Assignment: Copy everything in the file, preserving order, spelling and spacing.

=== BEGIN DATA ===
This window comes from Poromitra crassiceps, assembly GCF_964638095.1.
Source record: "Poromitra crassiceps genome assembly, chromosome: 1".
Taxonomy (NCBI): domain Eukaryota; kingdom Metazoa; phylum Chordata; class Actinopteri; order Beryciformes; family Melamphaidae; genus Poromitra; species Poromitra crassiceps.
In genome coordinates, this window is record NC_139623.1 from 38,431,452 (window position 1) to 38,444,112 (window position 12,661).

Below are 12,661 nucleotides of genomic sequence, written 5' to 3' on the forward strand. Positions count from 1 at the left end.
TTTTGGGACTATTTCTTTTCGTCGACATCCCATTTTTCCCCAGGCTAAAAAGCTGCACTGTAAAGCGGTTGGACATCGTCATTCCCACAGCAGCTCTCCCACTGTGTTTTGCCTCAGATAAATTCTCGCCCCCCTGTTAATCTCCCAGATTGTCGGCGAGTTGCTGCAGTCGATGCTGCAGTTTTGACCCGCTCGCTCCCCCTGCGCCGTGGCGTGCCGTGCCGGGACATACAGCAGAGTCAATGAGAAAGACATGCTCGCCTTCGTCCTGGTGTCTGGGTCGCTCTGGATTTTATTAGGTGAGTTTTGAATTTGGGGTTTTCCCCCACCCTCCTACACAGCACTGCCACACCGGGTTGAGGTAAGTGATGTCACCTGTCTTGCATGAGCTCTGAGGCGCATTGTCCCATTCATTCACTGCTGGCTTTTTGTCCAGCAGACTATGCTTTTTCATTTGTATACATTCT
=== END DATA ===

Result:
This window comes from Poromitra crassiceps, assembly GCF_964638095.1.
Source record: "Poromitra crassiceps genome assembly, chromosome: 1".
Taxonomy (NCBI): domain Eukaryota; kingdom Metazoa; phylum Chordata; class Actinopteri; order Beryciformes; family Melamphaidae; genus Poromitra; species Poromitra crassiceps.
In genome coordinates, this window is record NC_139623.1 from 38,431,452 (window position 1) to 38,444,112 (window position 12,661).

Below are 12,661 nucleotides of genomic sequence, written 5' to 3' on the forward strand. Positions count from 1 at the left end.
TTTTGGGACTATTTCTTTTCGTCGACATCCCATTTTTCCCCAGGCTAAAAAGCTGCACTGTAAAGCGGTTGGACATCGTCATTCCCACAGCAGCTCTCCCACTGTGTTTTGCCTCAGATAAATTCTCGCCCCCCTGTTAATCTCCCAGATTGTCGGCGAGTTGCTGCAGTCGATGCTGCAGTTTTGACCCGCTCGCTCCCCCTGCGCCGTGGCGTGCCGTGCCGGGACATACAGCAGAGTCAATGAGAAAGACATGCTCGCCTTCGTCCTGGTGTCTGGGTCGCTCTGGATTTTATTAGGTGAGTTTTGAATTTGGGGTTTTCCCCCACCCTCCTACACAGCACTGCCACACCGGGTTGAGGTAAGTGATGTCACCTGTCTTGCATGAGCTCTGAGGCGCATTGTCCCATTCATTCACTGCTGGCTTTTTGTCCAGCAGACTATGCTTTTTCATTTGTATACATTCT